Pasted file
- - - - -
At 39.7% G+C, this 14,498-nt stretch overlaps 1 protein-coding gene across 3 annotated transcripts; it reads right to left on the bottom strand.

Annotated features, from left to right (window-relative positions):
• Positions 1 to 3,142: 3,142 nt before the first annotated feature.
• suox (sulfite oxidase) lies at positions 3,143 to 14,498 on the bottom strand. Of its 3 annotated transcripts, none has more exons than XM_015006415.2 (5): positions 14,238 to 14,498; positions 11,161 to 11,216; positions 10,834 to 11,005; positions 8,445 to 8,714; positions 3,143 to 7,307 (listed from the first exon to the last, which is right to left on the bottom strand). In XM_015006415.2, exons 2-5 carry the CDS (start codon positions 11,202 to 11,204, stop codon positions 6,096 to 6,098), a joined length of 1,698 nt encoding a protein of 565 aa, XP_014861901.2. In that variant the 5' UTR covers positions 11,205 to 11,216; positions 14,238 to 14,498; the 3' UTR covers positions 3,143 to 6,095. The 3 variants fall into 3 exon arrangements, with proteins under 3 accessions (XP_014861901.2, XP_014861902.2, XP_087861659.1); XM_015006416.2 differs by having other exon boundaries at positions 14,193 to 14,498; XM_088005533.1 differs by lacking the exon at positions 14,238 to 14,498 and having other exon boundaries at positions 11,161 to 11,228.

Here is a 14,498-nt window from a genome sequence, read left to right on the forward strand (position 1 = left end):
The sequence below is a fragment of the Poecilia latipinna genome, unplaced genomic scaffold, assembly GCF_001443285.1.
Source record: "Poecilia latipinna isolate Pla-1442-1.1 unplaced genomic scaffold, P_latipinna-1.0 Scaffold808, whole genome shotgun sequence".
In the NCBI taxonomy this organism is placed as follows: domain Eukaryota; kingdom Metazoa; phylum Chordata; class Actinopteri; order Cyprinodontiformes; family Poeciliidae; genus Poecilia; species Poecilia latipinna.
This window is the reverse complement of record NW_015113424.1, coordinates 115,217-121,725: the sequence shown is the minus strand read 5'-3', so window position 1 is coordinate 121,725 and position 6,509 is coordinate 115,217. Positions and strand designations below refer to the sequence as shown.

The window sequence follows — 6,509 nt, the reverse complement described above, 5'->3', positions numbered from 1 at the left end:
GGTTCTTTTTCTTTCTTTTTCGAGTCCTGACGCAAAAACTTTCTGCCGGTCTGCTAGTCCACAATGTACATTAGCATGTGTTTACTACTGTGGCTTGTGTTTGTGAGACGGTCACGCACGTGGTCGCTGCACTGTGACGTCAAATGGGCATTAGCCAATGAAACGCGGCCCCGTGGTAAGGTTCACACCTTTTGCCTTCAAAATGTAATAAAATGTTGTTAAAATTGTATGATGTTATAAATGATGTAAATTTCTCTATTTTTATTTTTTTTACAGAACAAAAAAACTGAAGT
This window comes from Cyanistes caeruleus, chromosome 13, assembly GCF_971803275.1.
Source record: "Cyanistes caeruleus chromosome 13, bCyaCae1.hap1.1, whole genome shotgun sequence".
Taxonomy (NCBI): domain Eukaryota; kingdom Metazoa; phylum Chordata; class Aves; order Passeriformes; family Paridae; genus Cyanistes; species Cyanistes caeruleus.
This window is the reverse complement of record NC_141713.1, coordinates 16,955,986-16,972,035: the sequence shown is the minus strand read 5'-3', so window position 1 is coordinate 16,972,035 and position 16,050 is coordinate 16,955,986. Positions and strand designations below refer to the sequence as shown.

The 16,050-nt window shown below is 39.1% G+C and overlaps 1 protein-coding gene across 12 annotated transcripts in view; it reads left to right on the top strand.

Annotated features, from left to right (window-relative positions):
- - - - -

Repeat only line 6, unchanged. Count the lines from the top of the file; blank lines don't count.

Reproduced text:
The sequence below is a fragment of the Poecilia latipinna genome, unplaced genomic scaffold, assembly GCF_001443285.1.